ISLAMABAD -  Indonesian President Joko Widodo said on Friday that ‘conflicts and wars destroy the grand values of humanity’ and it benefits no one.

Addressing the joint sitting of the parliament, the Indonesian president said that the economy of a country can grow in case of political stability and security. “Economic activities will never take place if there is a conflict or a war taking place...I repeat, conflicts and wars will benefit no one,” said Widodo, who is the second president of Indonesia to address the joint sitting after Dr Ahmed Soekarno.

The joint session of parliament, chaired by National Assembly Speaker Sardar Ayaz Sadiq, was attended by governors and chief ministers, three services chiefs, members of parliament, political leaders, members of the diplomatic corps and senior civil and military officials.

Some prominent lawmakers including Minister for Foreign Affairs Khwaja Asif, Pakistan Tehreek-e-Insaf chief Imran Khan, PTI’s Shah Mehmood Qureshi, PkMAP chief Mehmood Khan Achakzai, JUI-F chief Fazlur Rahman, Minister for Railways Saad Rafique and others were absent, however.

The Indonesian president called for unity to maintain peace and stability in the region. “Indonesia is committed to maintaining world’s peace,” he said.

He said that weapons and military power will never resolve conflicts. “Weapons and military powers alone will never be able to create and maintain world’s peace,” he said.

Widodo said that democracy provides the space for the people in the decision-making process. “Democracy is the best way to serve our peoples’ interest,” said the president.

The friendship between Indonesia and Pakistan, he said, is not a newly forged one as his country would always remember the support of the people of Pakistan towards Indonesia’s struggle for independence.

“As a token of appreciation, on August 17, 1995, coinciding with the 50th anniversary of the Indonesian Independence, Indonesia had conferred First Class Adipurna Star to Pakistan’s Father of Nation, Muhammad Ali Jinnah for his contributions in supporting Indonesia’s independence,” he said.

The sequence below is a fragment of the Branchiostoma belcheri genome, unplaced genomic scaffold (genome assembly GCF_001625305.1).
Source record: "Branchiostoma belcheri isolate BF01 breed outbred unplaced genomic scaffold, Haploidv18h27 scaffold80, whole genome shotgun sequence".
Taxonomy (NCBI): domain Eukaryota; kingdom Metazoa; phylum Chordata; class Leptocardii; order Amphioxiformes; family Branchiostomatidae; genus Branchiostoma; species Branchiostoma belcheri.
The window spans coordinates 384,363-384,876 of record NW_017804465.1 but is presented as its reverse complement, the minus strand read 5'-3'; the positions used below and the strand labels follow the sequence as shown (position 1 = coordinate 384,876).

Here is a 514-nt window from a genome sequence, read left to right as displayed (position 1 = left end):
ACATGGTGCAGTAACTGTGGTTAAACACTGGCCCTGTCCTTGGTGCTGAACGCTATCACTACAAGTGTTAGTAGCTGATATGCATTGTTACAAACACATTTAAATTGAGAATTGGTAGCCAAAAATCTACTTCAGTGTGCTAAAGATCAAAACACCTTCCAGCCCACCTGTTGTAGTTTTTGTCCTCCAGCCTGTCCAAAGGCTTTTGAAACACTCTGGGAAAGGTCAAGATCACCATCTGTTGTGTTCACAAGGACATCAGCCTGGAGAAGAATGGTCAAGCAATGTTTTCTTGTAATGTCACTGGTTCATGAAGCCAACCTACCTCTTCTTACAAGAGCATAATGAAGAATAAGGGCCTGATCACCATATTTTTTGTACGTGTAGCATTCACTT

Besides having a decades-old friendship, the Indonesian president said, the two countries had much in common with both being biggest Muslim populations, members of D-8, OIC, Non-Aligned Movement besides being initiators of the Asia-Africa Conference. “Most importantly, we are both democratic countries,” he mentioned.

He said both Pakistan and Indonesia consistently supported the independence of Palestine. “At this forum, I would like to call once again on all of us to continue to support our brothers and sisters in Palestine. Let us continue supporting Palestinians in their struggle,” he said.

He said that Indonesia was the largest Muslim populated country in the world as around 87 percent from 260 million people in Indonesia equal to 2,262 million Muslim population.

He said just like Pakistan, apart from being home to Muslims, Indonesia was also home to Hindu, Catholic, Protestants, Buddhist, and others making it a pluralistic country.

Despite being very plural with a large number of population and more than 17,000 islands and with 1,340 ethnicities, Indonesia was able to preserve its unity, he said.

“The Indonesian people lived their lives as a nation in a democratic manner. Most people understand that managing diversity was not an easy thing, neither managing democracy. What we need is commitment…commitment to tolerate in order to maintain plurality; commitment for mutual respects so that democracy could function well,” he remarked.

Widodo said that with democracy, political stability in Indonesia could be maintained and economic growth was strong enough in reaching above five percent per year and becoming one of the 20 largest economies in the world.

He said without political stability and security, the growth of the national or regional economy was not possible as economic activities would never take place amid a conflict or a war.

Widodo said that in 1963, President Soekarno ignited the spirit to fight against colonialism as well as the spirit of cooperation between newly independent countries.

Earlier, NA Speaker Sadiq, in his welcoming address, said that Pakistan and Indonesia cherish deep bonds of history, religion and culture.